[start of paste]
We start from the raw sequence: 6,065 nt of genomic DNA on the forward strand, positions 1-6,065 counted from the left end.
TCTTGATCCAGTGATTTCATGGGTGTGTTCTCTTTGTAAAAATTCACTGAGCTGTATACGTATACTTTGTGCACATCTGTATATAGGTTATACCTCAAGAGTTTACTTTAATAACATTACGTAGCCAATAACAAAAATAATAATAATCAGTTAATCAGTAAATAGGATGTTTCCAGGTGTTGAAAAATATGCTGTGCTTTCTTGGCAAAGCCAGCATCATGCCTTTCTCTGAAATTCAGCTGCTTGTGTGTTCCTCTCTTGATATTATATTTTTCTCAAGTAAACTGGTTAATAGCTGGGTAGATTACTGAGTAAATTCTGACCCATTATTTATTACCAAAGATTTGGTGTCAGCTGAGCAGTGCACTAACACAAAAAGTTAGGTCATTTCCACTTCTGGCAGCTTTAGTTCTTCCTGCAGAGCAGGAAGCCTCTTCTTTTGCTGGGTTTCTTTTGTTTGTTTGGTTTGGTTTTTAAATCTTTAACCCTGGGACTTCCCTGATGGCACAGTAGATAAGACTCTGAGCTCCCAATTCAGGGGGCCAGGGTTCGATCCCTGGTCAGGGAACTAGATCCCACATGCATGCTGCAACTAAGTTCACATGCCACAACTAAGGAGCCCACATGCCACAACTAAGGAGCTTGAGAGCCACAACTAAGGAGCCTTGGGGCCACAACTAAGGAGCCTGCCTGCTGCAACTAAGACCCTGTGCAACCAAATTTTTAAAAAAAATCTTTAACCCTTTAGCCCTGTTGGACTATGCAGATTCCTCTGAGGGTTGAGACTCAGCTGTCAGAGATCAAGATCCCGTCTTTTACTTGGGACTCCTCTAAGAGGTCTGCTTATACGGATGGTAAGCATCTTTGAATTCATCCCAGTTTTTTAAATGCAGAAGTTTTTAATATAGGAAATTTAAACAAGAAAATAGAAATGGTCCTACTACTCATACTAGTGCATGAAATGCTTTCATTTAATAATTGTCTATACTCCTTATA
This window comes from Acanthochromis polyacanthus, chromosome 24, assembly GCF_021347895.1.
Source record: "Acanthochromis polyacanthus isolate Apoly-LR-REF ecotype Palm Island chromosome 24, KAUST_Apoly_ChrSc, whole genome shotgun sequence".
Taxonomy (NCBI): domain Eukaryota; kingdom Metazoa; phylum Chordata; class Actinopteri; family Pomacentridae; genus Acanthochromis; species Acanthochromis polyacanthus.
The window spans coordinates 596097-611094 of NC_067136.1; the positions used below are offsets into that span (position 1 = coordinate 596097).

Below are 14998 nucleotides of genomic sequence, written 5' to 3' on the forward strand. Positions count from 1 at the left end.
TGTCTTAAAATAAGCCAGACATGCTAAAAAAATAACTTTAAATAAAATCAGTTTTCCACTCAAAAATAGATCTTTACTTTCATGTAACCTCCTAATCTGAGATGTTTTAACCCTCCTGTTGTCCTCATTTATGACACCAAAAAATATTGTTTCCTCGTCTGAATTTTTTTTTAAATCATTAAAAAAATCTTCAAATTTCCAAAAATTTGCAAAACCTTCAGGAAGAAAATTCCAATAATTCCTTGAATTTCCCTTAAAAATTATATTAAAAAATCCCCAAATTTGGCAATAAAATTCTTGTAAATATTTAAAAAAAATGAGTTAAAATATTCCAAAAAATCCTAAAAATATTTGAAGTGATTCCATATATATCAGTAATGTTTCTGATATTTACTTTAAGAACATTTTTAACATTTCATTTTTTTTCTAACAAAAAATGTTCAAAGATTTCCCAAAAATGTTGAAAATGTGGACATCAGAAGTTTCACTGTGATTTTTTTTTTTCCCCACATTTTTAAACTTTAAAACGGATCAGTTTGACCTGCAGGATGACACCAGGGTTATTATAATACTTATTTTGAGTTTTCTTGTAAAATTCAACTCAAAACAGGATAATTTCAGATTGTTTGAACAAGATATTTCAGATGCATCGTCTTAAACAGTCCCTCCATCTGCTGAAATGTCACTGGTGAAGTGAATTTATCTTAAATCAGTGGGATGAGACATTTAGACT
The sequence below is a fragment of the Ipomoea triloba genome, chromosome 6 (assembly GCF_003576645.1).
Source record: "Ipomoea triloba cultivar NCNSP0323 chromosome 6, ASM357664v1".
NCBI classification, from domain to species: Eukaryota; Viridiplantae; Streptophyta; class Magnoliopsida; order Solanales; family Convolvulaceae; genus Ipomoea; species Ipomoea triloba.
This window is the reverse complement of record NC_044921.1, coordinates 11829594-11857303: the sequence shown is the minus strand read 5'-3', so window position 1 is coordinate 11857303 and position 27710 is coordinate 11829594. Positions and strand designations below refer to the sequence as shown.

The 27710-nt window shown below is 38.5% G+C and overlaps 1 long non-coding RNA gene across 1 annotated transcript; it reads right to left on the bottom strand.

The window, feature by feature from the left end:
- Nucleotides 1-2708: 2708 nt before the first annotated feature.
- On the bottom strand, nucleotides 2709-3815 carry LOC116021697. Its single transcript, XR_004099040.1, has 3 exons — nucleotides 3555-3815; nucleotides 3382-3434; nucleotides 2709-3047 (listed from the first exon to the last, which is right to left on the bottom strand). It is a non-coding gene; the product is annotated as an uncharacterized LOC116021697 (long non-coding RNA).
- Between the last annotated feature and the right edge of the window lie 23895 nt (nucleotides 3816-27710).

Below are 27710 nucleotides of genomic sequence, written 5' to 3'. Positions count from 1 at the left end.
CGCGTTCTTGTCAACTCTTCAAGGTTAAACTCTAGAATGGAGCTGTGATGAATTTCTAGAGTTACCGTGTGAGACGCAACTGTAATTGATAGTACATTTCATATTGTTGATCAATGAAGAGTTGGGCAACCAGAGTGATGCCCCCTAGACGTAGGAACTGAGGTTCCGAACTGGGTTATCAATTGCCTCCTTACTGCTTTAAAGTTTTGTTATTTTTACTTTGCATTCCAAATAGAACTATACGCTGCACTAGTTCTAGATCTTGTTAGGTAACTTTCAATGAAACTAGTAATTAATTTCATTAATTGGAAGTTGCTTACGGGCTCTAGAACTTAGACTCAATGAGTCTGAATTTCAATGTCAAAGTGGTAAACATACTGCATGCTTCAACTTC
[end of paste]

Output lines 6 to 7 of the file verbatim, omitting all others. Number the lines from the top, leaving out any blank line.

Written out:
The window spans coordinates 596097-611094 of NC_067136.1; the positions used below are offsets into that span (position 1 = coordinate 596097).

Below are 14998 nucleotides of genomic sequence, written 5' to 3' on the forward strand. Positions count from 1 at the left end.